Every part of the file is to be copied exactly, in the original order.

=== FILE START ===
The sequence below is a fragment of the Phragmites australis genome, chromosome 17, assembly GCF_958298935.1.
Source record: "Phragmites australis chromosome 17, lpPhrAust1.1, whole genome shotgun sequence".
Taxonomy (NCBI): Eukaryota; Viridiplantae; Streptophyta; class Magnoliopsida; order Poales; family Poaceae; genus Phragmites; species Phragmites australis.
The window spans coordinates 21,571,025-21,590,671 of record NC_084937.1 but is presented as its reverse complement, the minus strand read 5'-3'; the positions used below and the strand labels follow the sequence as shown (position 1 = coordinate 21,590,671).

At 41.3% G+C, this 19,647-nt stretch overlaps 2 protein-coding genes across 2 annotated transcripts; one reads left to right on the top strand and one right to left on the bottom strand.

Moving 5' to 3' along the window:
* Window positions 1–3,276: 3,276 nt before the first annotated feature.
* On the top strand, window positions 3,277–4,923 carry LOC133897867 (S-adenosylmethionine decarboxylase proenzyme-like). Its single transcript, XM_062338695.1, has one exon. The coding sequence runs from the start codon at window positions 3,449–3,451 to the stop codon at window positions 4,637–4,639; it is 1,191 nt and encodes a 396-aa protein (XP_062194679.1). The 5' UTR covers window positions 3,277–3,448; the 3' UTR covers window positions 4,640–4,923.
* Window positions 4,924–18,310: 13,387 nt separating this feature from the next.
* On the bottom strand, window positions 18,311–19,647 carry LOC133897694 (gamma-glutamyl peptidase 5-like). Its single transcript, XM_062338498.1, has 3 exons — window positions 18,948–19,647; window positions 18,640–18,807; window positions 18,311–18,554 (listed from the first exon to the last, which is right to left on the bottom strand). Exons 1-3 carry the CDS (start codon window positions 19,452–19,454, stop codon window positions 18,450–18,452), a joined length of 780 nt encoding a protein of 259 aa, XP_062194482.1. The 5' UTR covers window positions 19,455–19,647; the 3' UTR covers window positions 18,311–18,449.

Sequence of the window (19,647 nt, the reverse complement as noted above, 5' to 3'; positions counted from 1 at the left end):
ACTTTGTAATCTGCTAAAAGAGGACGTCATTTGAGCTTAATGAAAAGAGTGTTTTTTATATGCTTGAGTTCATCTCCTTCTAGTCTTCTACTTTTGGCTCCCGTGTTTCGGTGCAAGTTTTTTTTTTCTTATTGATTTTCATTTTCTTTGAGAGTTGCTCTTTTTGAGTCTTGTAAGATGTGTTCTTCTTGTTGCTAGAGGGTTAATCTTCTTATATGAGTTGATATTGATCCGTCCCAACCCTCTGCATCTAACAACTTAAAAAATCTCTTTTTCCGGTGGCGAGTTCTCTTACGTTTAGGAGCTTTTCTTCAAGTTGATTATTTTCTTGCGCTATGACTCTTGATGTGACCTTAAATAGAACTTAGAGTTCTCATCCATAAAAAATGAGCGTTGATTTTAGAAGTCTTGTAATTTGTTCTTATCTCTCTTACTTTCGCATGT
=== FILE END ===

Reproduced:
The sequence below is a fragment of the Phragmites australis genome, chromosome 17, assembly GCF_958298935.1.
Source record: "Phragmites australis chromosome 17, lpPhrAust1.1, whole genome shotgun sequence".
Taxonomy (NCBI): Eukaryota; Viridiplantae; Streptophyta; class Magnoliopsida; order Poales; family Poaceae; genus Phragmites; species Phragmites australis.
The window spans coordinates 21,571,025-21,590,671 of record NC_084937.1 but is presented as its reverse complement, the minus strand read 5'-3'; the positions used below and the strand labels follow the sequence as shown (position 1 = coordinate 21,590,671).

At 41.3% G+C, this 19,647-nt stretch overlaps 2 protein-coding genes across 2 annotated transcripts; one reads left to right on the top strand and one right to left on the bottom strand.

Moving 5' to 3' along the window:
* Window positions 1–3,276: 3,276 nt before the first annotated feature.
* On the top strand, window positions 3,277–4,923 carry LOC133897867 (S-adenosylmethionine decarboxylase proenzyme-like). Its single transcript, XM_062338695.1, has one exon. The coding sequence runs from the start codon at window positions 3,449–3,451 to the stop codon at window positions 4,637–4,639; it is 1,191 nt and encodes a 396-aa protein (XP_062194679.1). The 5' UTR covers window positions 3,277–3,448; the 3' UTR covers window positions 4,640–4,923.
* Window positions 4,924–18,310: 13,387 nt separating this feature from the next.
* On the bottom strand, window positions 18,311–19,647 carry LOC133897694 (gamma-glutamyl peptidase 5-like). Its single transcript, XM_062338498.1, has 3 exons — window positions 18,948–19,647; window positions 18,640–18,807; window positions 18,311–18,554 (listed from the first exon to the last, which is right to left on the bottom strand). Exons 1-3 carry the CDS (start codon window positions 19,452–19,454, stop codon window positions 18,450–18,452), a joined length of 780 nt encoding a protein of 259 aa, XP_062194482.1. The 5' UTR covers window positions 19,455–19,647; the 3' UTR covers window positions 18,311–18,449.

Sequence of the window (19,647 nt, the reverse complement as noted above, 5' to 3'; positions counted from 1 at the left end):
ACTTTGTAATCTGCTAAAAGAGGACGTCATTTGAGCTTAATGAAAAGAGTGTTTTTTATATGCTTGAGTTCATCTCCTTCTAGTCTTCTACTTTTGGCTCCCGTGTTTCGGTGCAAGTTTTTTTTTTCTTATTGATTTTCATTTTCTTTGAGAGTTGCTCTTTTTGAGTCTTGTAAGATGTGTTCTTCTTGTTGCTAGAGGGTTAATCTTCTTATATGAGTTGATATTGATCCGTCCCAACCCTCTGCATCTAACAACTTAAAAAATCTCTTTTTCCGGTGGCGAGTTCTCTTACGTTTAGGAGCTTTTCTTCAAGTTGATTATTTTCTTGCGCTATGACTCTTGATGTGACCTTAAATAGAACTTAGAGTTCTCATCCATAAAAAATGAGCGTTGATTTTAGAAGTCTTGTAATTTGTTCTTATCTCTCTTACTTTCGCATGT